It Pays to Get It Right—Listing Your Creditors in Your Bankruptcy

Of course the main reason most people file bankruptcy is to get relief from creditors: either discharging debts entirely, or at least getting more time to pay debts like mortgages and car loans. It’s important to list each and every debt that you owe, in order to make sure that those creditors can never pursue you on any debt.

At David P. Lloyd, Ltd., we start with a credit report on virtually every bankruptcy file. That makes sure that, not only do we get every creditor, even those who may not have contacted you for a while, but we make sure that we get each creditor at the address it uses as its official location—they can’t ever say that we didn’t send notice to the correct address. Using a credit report also avoids errors; our bankruptcy software automatically uploads every creditor’s name, address, claim amount, and account number into the bankruptcy forms so that the information gets reported without any chance of a slip-up.

But we don’t stop at the credit report. There are a number of debts that don’t get reported to credit reporting agencies: Medical bills, debts to local businesses, loans from family and personal acquaintances, guaranties of business debt, potential lawsuits, and others. That’s why it’s important for us to ask, in a number of ways, if there is anyone out there that you might owe money to—and it’s important for you to tell us about any kind of debt that you might owe, no matter how remote or unlikely.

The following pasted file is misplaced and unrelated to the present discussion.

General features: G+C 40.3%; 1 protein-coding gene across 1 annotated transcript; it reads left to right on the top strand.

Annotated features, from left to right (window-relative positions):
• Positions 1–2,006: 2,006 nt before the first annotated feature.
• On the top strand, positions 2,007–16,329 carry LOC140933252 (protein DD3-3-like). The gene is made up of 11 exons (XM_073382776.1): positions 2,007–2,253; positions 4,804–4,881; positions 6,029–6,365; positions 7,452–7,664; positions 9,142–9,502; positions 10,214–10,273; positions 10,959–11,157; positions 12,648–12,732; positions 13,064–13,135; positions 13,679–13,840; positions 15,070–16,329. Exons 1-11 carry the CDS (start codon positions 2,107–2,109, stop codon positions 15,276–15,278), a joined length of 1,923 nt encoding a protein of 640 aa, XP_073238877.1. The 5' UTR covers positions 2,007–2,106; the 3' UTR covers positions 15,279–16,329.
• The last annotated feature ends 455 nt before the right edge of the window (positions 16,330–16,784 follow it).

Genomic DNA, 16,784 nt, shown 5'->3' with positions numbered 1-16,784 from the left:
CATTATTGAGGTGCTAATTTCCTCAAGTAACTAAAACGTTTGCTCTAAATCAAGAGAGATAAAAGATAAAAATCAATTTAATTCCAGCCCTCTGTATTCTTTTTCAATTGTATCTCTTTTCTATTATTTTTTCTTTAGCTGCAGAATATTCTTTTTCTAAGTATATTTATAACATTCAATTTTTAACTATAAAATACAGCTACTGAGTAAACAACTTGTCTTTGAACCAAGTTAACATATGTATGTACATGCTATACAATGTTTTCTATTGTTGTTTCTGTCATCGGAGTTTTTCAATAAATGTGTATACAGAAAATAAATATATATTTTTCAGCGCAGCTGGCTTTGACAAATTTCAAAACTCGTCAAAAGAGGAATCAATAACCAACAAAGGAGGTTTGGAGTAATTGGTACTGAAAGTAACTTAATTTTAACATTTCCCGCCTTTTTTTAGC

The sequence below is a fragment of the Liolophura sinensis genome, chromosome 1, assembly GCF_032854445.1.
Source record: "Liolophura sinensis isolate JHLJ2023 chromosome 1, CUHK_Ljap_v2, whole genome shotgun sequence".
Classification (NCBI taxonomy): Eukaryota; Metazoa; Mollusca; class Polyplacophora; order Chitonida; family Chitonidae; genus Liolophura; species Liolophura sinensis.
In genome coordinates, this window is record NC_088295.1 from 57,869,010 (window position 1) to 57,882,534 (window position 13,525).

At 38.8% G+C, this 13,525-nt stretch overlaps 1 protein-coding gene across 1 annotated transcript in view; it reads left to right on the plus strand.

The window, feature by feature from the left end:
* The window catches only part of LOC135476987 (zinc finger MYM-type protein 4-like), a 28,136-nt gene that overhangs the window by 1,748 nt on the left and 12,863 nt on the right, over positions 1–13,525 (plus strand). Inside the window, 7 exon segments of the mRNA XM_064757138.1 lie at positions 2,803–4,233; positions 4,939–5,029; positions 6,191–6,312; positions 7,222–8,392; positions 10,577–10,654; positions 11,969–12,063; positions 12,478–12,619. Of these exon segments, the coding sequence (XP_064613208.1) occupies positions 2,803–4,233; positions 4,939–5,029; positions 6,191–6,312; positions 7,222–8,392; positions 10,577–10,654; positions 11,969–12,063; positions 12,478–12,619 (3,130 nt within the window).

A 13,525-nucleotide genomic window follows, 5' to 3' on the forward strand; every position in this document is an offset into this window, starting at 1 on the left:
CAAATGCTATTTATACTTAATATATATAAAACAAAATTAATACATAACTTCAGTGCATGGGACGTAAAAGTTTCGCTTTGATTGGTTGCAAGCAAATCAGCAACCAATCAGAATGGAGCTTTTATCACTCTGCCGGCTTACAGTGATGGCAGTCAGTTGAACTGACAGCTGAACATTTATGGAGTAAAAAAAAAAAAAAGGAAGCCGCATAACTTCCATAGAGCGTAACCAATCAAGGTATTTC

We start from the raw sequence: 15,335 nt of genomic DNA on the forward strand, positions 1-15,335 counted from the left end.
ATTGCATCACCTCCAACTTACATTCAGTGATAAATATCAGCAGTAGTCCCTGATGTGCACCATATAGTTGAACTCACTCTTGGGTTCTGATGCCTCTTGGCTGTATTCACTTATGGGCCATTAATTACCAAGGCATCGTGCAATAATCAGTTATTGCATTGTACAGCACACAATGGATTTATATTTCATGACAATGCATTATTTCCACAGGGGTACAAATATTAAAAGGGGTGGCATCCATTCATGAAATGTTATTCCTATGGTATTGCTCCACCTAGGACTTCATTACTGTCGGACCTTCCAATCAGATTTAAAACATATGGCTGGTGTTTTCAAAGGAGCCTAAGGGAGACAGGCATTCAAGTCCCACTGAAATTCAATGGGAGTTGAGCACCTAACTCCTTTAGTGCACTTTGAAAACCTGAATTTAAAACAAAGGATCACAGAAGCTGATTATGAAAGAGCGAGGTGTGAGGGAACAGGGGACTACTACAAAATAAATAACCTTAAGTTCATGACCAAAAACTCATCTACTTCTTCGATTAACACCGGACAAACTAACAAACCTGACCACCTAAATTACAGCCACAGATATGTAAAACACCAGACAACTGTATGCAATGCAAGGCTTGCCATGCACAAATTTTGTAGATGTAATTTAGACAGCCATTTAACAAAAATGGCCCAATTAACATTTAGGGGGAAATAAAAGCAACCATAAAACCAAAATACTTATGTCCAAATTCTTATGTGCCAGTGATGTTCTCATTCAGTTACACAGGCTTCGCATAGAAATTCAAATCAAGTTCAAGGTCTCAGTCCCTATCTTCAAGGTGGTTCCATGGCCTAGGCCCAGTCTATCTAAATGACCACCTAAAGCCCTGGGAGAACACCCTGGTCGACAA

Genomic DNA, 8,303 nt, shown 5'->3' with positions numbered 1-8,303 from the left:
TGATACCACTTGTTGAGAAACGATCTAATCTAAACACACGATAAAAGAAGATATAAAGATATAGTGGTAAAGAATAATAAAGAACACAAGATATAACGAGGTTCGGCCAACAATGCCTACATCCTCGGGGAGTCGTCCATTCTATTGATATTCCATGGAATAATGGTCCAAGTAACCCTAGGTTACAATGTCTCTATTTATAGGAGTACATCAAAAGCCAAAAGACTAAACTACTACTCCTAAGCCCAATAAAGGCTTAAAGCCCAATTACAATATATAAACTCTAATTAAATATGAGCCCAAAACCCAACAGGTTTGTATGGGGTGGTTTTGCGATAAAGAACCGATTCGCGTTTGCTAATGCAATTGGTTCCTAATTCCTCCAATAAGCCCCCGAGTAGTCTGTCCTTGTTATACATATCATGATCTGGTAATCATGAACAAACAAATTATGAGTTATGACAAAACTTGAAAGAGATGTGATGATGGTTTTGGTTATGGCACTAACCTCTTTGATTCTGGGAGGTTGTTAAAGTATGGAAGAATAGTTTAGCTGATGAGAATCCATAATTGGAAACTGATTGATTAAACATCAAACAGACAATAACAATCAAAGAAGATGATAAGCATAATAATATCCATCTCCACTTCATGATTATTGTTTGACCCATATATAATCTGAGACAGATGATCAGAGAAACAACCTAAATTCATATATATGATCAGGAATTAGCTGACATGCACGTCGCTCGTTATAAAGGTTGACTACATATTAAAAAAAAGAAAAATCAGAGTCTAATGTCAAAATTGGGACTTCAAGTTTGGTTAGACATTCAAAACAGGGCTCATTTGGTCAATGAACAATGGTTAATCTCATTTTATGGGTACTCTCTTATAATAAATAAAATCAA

One special circumstance that not everyone thinks about: Is there a chance that someone will sue you? Have you been in an accident lately? Did you have a business dispute about whether the work was done right, or whether it was paid for? Have you operated a business that might have debts or possible lawsuits? It’s always better to list a creditor with an unknown claim than to have that claim pop up years later, after your bankruptcy is over.

Why does it matter? If a creditor is not listed in your bankruptcy, that creditor’s claim might not be discharged in your bankruptcy. If a Chapter 7, if the trustee finds any source of money to pay creditors, and a creditor does not get notice of your case in time to file a claim, your debt to that creditor will not be discharged—you will go through your whole bankruptcy and still owe the money. Same story in a Chapter 13—if we don’t list the debt, the creditor won’t be paid through your repayment plan, and after making all the plan payments, you’ll still owe the money.

Providing accurate and complete information about every part of your financial picture—your property, your debts, your financial history—is very important. Before you file bankruptcy, make sure you think about everyone who might claim that you owe them money. And then it’s up to us to make sure we ask.